“Prepare the way of the Lord.”

That’s the word from John the Baptist in the wilderness. It’s the thing we’re meant to do in Advent. But I’m wondering what that really looks like. It’s different for each one of us. We each prepare the way in our own way.

Case in point: a priest I recently met who told me about his Sunday morning routine. He leads worship at 8am, as takes place in many Episcopal churches. So he arrives at 6am to get ready. He goes into the church by himself, sits in the chair from which he will later preside at the liturgy and prays for a while for the church and for the grace to lead the church. Then he begins to move around the church, in a private procession, stopping at stations along the way where ministry will unfold later that morning.

He goes to the narthex (a.k.a., lobby) where he prays for the ushers and greeters, and their ministry of hospitality. He goes to the choir loft and prays for the musicians who will help people worship, in full knowledge that the person who sings prays twice. He goes to the sacristy to pray for the ministry of the altar guild, as they prepare to worship the Lord in the beauty of holiness. He prays at the lectern for those who will read scripture. He stands in the pulpit and prays for the preaching that will take place. Then he returns to his seat, says final prayers, preparing the way for the encounter with God in worship.

I’ve had my own routine in preparation for Sunday, but let’s just say it’s not quite that prayerful. It’s been about checking on coffee and bulletins and sound system and lights and signage. The fact is, the way I often have come to church is less like this priest I admire and more about crossing out items on my to-do list. Sometimes it’s more like going to a movie or a concert, hoping that I’ll be entertained or entertaining, that I’ll be pleased or pleasing. Sometimes it’s just what I always do, a mindless/mindful mix, intention drifting into habit. There must be a better way to prepare the way.

How do we set intention for an encounter with God, with Jesus, with the Holy Spirit, with the Holy One? How do we prepare the way? One church I know posts tasteful signs around the nave. The signs read: Deep Silence Observed Before Worship. That may not be right for every community, but anyone could tell that the place was preparing the way. Another church I know provides prayers for congregants to say at home, prayers for Friday night, Saturday morning, Saturday evening, and Sunday morning before going to church. Again, it’s about preparing the way.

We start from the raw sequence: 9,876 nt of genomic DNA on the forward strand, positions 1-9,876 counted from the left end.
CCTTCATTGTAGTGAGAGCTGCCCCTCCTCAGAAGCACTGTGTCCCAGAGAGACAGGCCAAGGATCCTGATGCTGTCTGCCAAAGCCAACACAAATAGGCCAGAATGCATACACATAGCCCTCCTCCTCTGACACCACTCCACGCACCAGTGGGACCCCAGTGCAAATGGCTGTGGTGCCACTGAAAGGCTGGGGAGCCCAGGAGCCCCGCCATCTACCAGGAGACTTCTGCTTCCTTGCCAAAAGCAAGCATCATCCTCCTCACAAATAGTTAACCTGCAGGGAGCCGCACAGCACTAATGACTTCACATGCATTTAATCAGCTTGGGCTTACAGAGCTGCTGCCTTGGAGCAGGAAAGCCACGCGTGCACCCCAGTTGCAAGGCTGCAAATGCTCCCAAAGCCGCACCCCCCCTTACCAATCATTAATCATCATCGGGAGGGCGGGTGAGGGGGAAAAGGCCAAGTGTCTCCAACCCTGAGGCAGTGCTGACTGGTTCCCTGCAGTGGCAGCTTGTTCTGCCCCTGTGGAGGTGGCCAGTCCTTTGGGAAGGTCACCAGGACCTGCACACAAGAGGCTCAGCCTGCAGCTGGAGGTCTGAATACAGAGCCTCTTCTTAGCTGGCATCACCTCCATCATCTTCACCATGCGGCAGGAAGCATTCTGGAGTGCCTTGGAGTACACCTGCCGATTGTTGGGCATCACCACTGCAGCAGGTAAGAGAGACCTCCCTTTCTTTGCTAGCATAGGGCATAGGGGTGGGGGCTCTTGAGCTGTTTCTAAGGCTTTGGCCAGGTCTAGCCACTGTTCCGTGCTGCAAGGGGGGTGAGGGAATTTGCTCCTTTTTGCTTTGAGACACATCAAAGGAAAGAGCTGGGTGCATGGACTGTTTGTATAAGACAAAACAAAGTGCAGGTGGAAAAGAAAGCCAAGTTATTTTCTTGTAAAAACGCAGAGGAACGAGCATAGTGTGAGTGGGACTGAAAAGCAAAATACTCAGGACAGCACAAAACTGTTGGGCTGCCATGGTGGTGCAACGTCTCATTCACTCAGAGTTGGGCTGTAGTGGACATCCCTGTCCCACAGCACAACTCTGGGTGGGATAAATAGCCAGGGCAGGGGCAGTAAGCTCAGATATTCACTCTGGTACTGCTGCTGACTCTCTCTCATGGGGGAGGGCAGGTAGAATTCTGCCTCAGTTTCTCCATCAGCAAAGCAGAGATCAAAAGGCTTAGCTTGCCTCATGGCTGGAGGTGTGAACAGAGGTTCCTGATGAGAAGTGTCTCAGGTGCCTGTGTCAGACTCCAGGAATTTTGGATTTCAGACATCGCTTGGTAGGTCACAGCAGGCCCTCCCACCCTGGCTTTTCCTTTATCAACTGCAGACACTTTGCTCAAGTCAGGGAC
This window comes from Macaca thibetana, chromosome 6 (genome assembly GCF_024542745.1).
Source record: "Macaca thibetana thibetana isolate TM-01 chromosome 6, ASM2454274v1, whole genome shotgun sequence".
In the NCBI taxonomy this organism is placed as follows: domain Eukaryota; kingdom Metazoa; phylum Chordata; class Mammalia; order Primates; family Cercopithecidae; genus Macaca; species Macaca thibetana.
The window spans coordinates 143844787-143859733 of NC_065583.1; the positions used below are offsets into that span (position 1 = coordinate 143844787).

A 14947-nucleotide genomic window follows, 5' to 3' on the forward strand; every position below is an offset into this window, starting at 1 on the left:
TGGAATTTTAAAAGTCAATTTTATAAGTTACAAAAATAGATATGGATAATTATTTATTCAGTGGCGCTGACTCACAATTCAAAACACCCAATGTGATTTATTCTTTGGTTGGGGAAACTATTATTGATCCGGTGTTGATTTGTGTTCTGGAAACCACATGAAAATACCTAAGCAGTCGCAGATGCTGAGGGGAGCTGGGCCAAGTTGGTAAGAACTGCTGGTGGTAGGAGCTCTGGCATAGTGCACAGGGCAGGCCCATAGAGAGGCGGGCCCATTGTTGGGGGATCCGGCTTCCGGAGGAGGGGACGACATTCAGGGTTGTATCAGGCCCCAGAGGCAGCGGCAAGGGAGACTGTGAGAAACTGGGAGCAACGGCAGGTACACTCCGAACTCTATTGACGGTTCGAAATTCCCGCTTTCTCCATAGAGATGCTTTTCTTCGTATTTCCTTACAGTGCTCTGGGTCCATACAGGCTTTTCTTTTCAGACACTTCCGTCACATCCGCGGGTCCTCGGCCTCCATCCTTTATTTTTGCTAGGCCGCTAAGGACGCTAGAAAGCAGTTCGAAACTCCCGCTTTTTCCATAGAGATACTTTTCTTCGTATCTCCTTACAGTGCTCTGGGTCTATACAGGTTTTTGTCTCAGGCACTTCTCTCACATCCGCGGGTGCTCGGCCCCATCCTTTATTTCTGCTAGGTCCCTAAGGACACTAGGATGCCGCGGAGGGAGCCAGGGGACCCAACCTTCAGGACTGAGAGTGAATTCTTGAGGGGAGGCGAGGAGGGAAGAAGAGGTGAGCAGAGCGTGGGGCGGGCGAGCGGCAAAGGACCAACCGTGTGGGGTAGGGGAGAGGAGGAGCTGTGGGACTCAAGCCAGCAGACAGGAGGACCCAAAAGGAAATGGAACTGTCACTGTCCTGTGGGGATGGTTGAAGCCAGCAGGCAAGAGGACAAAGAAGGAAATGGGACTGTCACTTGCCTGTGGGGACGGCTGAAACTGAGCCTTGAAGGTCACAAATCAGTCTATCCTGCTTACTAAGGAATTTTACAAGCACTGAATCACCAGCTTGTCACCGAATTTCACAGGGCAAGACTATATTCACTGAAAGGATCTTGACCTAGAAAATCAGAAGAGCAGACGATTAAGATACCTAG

Preparing the way has to do with more than Sunday, for sure. And thanks be to God, it’s not just clergy that do this work. As Verna Dozier, great lay leader in our church, said: “What happens on Sunday morning is not half so important as what happens on Monday morning. In fact, what happens on Sunday morning is judged by what happens on Monday morning.” In many ways, Monday through Saturday we are preparing for Sunday. Our words and actions, day in and day out, constitute that preparation.

On this Monday morning in Advent, listen for the voice in the wilderness, John the Baptist saying prepare the way. His loud voice reaches across centuries and continents to you and me, with a reminder that we each can prepare the way of the Lord, getting ready for Christ to come into the world, into our neighborhood, into our church, into our hearts.

-Jay Sidebotham

A favorite Advent hymn:
Prepare the Way, O Zion 
Words by Frans Mikael Franzen (1772-1847)
Prepare the way, O Zion; your Christ is drawing near! Let ev’ry hill and valley a level way appear.
Greet One who comes in glory, fore told in sacred story. Oh, blest is Christ that came in God’s most holy name.
He brings God’s rule, O Zion; he comes from heav’n above. His rule is peace and freedom, and justice, peace, and love. Lift high your praise resounding, for grace and joy abounding. Oh, blest is Christ that came in God’s most holy name.
Fling wide your gates, O Zion; your Saviour’s rule embrace. His tidings of salvation proclaim in ev’ry place.
All lands will bow before him, their voices will adore him. Oh, blest is Christ that came in God’s most holy name.


A favorite New Yorker cartoon:
"Get me the heck out of the wilderness!"

“Get me the heck out of the wilderness!”


Jay SidebothamContact:
Rev. Jay Sidebotham
RenewalWorks is a ministry of Forward Movement.

If you’d like to join in this donor-based ministry, donate here.